What does it mean to be Australian? What do people from other countries think of Australia? Would they enjoy visiting Australia? Why? Why not?
In this unit of work students begin to analyse how cultures and values differ and why. They look at aspects of Australia which could interest people from other countries, and start to discover the world’s many varied cultures, and how much there is potentially to understand and learn. In this unit the students’ deeper investigation focuses on Japan.
Students research and compare Japanese and Australian culture, and analyse what tourist attractions and destinations may appeal to a Japanese student. They create 2 appropriate itineraries and justify the choices made in their creation. Teachers encourage students to revisit the Curriculum Framing Questions throughout the unit to guide research and discussion, and to sustain the purpose of the activities.
View how assessment is used in this unit plan. These assessments help students and teachers set understandable goals, monitor student progress, provide feedback, assess thinking, performance and products and reflect on learning throughout the activities.
Students’ Prior Knowledge
Teachers’ Professional Learning
Self Paced Learning
Provide Microsoft PowerPoints* and a student checklist for students to be able to pace their own learning
Introducing the Unit
Teachers use the curriculum framing questions to encourage students to explore their identity. Teachers identify learning activities to help students understand the Australian culture for example:
In collaboration with the LOTE (Language Other Than English) teacher at your school, identify learning activities to help students understand the Japanese culture and identity for example:
Begin by asking the students “What do we know about the Japanese culture?”
Students revisit both blogs and consider the similarities and differences between the daily life of a Japanese student and their own, and why Japanese children may find certain aspects of our culture and lifestyle interesting. The teacher leads discussions on the comparison of Australian and Japanese cultures through the students:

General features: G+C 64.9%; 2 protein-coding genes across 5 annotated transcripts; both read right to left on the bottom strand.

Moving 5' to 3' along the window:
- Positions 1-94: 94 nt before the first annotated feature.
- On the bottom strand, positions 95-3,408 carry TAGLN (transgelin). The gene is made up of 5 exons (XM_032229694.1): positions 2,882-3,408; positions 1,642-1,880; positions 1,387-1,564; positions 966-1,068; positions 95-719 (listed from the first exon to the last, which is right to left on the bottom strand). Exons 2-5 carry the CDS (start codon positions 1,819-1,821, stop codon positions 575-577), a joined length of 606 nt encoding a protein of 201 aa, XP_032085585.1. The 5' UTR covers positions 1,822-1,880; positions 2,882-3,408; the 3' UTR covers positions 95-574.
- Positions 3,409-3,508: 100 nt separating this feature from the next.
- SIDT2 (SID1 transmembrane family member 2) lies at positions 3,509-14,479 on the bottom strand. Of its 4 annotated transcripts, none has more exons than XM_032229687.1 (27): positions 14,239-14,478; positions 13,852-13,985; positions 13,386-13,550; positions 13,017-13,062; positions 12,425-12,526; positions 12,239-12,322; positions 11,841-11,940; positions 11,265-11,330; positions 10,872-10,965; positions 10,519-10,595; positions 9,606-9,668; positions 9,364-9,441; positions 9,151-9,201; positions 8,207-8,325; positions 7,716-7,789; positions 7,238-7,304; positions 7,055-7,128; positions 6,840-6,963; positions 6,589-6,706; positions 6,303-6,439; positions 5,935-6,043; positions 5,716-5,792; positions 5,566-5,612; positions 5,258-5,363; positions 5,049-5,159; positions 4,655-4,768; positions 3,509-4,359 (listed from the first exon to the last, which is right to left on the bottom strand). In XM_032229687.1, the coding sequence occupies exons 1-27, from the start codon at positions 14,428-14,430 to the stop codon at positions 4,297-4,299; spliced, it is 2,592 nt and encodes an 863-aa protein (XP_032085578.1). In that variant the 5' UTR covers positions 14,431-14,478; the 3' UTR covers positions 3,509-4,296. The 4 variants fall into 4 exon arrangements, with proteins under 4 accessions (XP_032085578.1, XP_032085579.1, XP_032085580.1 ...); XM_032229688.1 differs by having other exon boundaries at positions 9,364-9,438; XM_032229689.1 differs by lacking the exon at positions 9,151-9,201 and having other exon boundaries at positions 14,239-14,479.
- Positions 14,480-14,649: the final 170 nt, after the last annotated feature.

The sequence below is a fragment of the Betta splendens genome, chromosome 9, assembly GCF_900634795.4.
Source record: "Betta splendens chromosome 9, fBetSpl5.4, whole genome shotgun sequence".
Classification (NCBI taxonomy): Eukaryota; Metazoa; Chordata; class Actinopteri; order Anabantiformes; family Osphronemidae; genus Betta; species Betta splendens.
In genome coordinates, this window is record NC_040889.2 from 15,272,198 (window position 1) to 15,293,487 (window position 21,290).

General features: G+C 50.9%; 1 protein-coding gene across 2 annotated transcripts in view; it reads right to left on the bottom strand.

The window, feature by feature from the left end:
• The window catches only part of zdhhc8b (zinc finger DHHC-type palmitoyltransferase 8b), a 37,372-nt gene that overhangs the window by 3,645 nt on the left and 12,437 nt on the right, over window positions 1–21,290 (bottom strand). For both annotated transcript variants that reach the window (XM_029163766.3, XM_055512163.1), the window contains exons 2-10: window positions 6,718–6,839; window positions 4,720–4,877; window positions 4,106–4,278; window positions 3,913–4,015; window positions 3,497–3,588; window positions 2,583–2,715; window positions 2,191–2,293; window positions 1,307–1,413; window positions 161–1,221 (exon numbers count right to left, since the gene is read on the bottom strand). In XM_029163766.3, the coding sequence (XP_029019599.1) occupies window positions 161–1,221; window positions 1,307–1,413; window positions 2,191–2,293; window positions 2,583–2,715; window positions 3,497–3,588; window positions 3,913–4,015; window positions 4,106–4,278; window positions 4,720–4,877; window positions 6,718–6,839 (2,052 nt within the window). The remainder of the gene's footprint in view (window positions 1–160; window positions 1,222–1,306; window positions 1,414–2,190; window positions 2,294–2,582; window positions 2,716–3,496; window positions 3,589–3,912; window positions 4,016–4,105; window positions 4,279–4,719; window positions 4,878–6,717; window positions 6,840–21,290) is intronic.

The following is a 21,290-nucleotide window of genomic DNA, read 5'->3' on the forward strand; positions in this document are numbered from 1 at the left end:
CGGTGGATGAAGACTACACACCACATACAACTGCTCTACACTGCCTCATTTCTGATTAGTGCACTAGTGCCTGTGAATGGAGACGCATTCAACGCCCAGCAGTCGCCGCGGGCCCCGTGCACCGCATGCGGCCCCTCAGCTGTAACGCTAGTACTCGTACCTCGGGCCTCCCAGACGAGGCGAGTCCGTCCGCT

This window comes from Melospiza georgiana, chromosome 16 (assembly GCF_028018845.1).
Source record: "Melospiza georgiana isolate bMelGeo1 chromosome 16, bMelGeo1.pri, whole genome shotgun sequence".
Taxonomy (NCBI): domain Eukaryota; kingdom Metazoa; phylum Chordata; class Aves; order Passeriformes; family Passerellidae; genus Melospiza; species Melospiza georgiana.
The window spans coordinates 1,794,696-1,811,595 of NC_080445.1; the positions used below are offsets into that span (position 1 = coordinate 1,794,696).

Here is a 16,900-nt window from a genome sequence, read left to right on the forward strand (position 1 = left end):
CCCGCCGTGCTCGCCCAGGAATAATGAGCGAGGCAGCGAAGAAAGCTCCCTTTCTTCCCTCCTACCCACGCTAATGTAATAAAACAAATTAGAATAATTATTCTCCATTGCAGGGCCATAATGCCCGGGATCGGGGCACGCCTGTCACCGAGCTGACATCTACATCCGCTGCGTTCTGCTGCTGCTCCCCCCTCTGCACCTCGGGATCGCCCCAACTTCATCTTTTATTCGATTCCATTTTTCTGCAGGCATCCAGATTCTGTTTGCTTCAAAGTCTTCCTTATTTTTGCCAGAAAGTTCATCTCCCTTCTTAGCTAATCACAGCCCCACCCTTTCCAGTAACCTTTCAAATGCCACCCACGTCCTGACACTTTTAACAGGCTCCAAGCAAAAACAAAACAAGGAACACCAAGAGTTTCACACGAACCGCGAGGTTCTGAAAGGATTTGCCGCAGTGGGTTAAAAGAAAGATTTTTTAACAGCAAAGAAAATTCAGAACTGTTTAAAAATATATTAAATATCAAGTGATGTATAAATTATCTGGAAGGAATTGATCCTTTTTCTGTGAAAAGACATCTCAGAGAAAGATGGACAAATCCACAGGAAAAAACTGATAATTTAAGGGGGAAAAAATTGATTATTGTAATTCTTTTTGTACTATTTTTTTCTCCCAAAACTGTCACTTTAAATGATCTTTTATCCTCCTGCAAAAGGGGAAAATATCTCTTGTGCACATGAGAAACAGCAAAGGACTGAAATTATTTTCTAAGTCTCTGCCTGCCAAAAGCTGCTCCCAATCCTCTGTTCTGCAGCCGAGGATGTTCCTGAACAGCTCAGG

Students research tourist attractions and destinations in Australia.
Teacher prepares support materials (PPT 549KB) to scaffold student research.
Students investigate popular tourist attractions by:
Students investigate popular tourist destinations by:
Students compile a local and national itinerary for people travelling from Japan to Australia.
Students participate in the following learning activities.
Students revisit and use persuasive writing genres to compare their local and national itineraries and make a recommendation giving a brief justification in terms of what they were designed to achieve. Students use the research and thinking they have done throughout the unit to justify why they developed their particular local and national itineraries for their Japanese exchange student, and what influenced their choices.class=bodytext>
Students will evaluate the Rich Task using a PMI.
Students celebrate their learning by inviting parents and the school community to a Travel Expo.
Students with special needs
English as a second language (ESL) students
Shannon Bryant and Kate Jones participated in the Intel Teach Program, which resulted in this idea for a classroom project. A team of teachers expanded the plan into the example you see here.
© The State of Queensland (Department of Education and the Arts) 2006.
* Other names and brands may be claimed as the property of others.